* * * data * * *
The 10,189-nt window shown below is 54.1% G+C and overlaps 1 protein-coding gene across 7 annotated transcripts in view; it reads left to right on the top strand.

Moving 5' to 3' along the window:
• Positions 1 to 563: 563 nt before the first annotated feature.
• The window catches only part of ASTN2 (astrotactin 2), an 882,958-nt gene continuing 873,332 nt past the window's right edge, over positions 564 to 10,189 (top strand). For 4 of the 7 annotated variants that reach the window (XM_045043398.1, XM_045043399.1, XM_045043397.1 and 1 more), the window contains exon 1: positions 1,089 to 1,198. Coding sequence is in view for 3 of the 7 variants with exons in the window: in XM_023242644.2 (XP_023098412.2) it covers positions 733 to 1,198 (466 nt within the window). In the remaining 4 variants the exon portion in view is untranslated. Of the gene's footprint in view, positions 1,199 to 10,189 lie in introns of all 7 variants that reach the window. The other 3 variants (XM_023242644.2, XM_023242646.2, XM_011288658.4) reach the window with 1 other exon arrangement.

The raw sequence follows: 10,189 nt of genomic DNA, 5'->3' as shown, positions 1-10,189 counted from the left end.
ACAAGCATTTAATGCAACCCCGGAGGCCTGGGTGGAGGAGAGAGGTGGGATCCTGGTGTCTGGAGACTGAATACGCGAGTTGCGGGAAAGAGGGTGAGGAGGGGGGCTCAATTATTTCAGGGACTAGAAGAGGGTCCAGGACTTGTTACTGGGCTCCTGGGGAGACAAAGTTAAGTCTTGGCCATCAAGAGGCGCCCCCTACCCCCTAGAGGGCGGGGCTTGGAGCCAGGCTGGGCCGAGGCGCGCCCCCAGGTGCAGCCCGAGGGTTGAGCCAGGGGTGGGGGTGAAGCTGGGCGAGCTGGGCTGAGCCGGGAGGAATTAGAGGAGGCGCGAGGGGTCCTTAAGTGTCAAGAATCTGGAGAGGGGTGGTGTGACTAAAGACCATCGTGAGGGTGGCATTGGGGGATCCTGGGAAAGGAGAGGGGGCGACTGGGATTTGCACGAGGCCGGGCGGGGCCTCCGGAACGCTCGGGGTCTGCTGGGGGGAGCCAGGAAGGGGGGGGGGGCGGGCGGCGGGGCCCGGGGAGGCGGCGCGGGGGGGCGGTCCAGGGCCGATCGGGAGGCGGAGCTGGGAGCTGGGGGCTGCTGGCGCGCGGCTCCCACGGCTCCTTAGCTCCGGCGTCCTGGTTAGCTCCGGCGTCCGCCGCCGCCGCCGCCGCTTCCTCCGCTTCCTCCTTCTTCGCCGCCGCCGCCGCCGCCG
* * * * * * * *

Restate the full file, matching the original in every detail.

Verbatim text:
The 10,189-nt window shown below is 54.1% G+C and overlaps 1 protein-coding gene across 7 annotated transcripts in view; it reads left to right on the top strand.

Moving 5' to 3' along the window:
• Positions 1 to 563: 563 nt before the first annotated feature.
• The window catches only part of ASTN2 (astrotactin 2), an 882,958-nt gene continuing 873,332 nt past the window's right edge, over positions 564 to 10,189 (top strand). For 4 of the 7 annotated variants that reach the window (XM_045043398.1, XM_045043399.1, XM_045043397.1 and 1 more), the window contains exon 1: positions 1,089 to 1,198. Coding sequence is in view for 3 of the 7 variants with exons in the window: in XM_023242644.2 (XP_023098412.2) it covers positions 733 to 1,198 (466 nt within the window). In the remaining 4 variants the exon portion in view is untranslated. Of the gene's footprint in view, positions 1,199 to 10,189 lie in introns of all 7 variants that reach the window. The other 3 variants (XM_023242644.2, XM_023242646.2, XM_011288658.4) reach the window with 1 other exon arrangement.

The raw sequence follows: 10,189 nt of genomic DNA, 5'->3' as shown, positions 1-10,189 counted from the left end.
ACAAGCATTTAATGCAACCCCGGAGGCCTGGGTGGAGGAGAGAGGTGGGATCCTGGTGTCTGGAGACTGAATACGCGAGTTGCGGGAAAGAGGGTGAGGAGGGGGGCTCAATTATTTCAGGGACTAGAAGAGGGTCCAGGACTTGTTACTGGGCTCCTGGGGAGACAAAGTTAAGTCTTGGCCATCAAGAGGCGCCCCCTACCCCCTAGAGGGCGGGGCTTGGAGCCAGGCTGGGCCGAGGCGCGCCCCCAGGTGCAGCCCGAGGGTTGAGCCAGGGGTGGGGGTGAAGCTGGGCGAGCTGGGCTGAGCCGGGAGGAATTAGAGGAGGCGCGAGGGGTCCTTAAGTGTCAAGAATCTGGAGAGGGGTGGTGTGACTAAAGACCATCGTGAGGGTGGCATTGGGGGATCCTGGGAAAGGAGAGGGGGCGACTGGGATTTGCACGAGGCCGGGCGGGGCCTCCGGAACGCTCGGGGTCTGCTGGGGGGAGCCAGGAAGGGGGGGGGGGCGGGCGGCGGGGCCCGGGGAGGCGGCGCGGGGGGGCGGTCCAGGGCCGATCGGGAGGCGGAGCTGGGAGCTGGGGGCTGCTGGCGCGCGGCTCCCACGGCTCCTTAGCTCCGGCGTCCTGGTTAGCTCCGGCGTCCGCCGCCGCCGCCGCCGCTTCCTCCGCTTCCTCCTTCTTCGCCGCCGCCGCCGCCGCCG